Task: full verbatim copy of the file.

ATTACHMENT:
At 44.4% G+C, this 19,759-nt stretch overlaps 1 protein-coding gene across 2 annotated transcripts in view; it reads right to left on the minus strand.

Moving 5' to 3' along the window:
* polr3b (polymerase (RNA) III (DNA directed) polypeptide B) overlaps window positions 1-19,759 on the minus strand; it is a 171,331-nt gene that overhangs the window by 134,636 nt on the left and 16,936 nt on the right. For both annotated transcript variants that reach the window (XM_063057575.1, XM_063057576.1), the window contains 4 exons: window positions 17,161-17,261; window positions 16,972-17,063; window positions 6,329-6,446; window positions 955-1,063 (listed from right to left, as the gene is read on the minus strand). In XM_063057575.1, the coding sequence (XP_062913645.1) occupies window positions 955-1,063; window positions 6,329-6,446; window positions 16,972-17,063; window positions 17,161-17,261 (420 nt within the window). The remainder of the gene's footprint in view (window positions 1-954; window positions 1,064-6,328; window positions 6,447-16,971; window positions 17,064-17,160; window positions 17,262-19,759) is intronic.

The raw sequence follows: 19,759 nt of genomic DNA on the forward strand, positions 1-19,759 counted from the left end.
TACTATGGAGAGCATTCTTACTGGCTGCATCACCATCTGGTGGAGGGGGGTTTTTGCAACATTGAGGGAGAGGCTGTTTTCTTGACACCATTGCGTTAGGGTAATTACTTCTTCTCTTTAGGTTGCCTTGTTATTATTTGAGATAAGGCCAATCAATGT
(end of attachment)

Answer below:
At 44.4% G+C, this 19,759-nt stretch overlaps 1 protein-coding gene across 2 annotated transcripts in view; it reads right to left on the minus strand.

Moving 5' to 3' along the window:
* polr3b (polymerase (RNA) III (DNA directed) polypeptide B) overlaps window positions 1-19,759 on the minus strand; it is a 171,331-nt gene that overhangs the window by 134,636 nt on the left and 16,936 nt on the right. For both annotated transcript variants that reach the window (XM_063057575.1, XM_063057576.1), the window contains 4 exons: window positions 17,161-17,261; window positions 16,972-17,063; window positions 6,329-6,446; window positions 955-1,063 (listed from right to left, as the gene is read on the minus strand). In XM_063057575.1, the coding sequence (XP_062913645.1) occupies window positions 955-1,063; window positions 6,329-6,446; window positions 16,972-17,063; window positions 17,161-17,261 (420 nt within the window). The remainder of the gene's footprint in view (window positions 1-954; window positions 1,064-6,328; window positions 6,447-16,971; window positions 17,064-17,160; window positions 17,262-19,759) is intronic.

The raw sequence follows: 19,759 nt of genomic DNA on the forward strand, positions 1-19,759 counted from the left end.
TACTATGGAGAGCATTCTTACTGGCTGCATCACCATCTGGTGGAGGGGGGTTTTTGCAACATTGAGGGAGAGGCTGTTTTCTTGACACCATTGCGTTAGGGTAATTACTTCTTCTCTTTAGGTTGCCTTGTTATTATTTGAGATAAGGCCAATCAATGT